The last of our Slate-colored Juncos is gone, drifted north on last week’s warmth, but we still have at least three White-throated Sparrows gulping down the birdseed.
At least two are bright white-stripers like this one, but not all the tan birds are gone, either:
The calendar flips over to May tomorrow morning, and we won’t have many more days left with this species. Enjoy them — the birds and the days.
April, and it’s still chilly here in north Jersey. What to do, where to go…?
The Texas Ornithological Society gathered this past weekend in Laredo, and I joined the 60-odd registrants as field trip leader and banquet speaker.
The weather was cool, the company cooler, and the birding non-stop. With all those skilled and eager eyes afield, the weekend tally exceeded 200 species; but one above all others made my day — three days in a row.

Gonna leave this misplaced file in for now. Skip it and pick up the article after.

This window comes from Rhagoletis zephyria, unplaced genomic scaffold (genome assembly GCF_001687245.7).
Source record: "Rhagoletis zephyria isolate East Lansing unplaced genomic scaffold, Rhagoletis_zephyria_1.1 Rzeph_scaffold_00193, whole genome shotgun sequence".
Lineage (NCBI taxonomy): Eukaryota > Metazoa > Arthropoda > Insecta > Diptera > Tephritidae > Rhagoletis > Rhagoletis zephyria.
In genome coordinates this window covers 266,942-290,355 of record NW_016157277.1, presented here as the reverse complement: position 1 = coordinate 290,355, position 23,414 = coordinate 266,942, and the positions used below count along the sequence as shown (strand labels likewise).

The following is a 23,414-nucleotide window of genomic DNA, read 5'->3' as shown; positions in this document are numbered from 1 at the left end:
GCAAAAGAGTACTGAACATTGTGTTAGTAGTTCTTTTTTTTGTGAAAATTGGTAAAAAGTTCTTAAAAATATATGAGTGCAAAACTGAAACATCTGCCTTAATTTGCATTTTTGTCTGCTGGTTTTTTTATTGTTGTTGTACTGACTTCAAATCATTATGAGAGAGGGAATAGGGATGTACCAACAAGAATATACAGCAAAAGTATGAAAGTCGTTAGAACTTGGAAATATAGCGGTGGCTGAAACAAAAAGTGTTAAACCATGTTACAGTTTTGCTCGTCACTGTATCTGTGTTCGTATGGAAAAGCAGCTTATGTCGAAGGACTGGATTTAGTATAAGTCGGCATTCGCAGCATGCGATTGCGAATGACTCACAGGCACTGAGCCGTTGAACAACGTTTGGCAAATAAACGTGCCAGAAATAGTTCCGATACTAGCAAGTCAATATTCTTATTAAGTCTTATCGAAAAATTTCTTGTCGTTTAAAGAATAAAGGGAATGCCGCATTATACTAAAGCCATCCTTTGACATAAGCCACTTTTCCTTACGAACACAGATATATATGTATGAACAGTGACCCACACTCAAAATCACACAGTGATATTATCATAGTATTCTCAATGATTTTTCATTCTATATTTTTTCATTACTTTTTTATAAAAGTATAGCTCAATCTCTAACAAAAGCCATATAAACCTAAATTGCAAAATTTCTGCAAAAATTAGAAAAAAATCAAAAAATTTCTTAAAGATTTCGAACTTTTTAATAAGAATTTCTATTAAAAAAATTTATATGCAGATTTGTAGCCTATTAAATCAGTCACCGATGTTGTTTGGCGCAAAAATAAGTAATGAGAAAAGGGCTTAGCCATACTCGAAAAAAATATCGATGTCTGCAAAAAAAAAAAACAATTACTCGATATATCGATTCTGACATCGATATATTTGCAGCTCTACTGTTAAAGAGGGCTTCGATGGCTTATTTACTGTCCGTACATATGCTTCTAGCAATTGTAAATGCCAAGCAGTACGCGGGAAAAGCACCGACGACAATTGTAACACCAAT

I haven’t spent all that much time in the Rio Grande Valley, but I’ve certainly been there often enough and looked hard enough to make White-collared Seedeater one of the most conspicuous gaps on my US list. So the instant we arrived in Laredo, Lee and I set off for the wonderful Zacate Trail.
And there, singing from the tree tobacco, was a fancy little male seedeater, duller than the birds one sees so easily and so often in Middle America, but more contrasty than I had prepared myself for. The bird perched up for a good ten minutes, whistling away with a song that, interestingly, never once broke out into the expected final trill.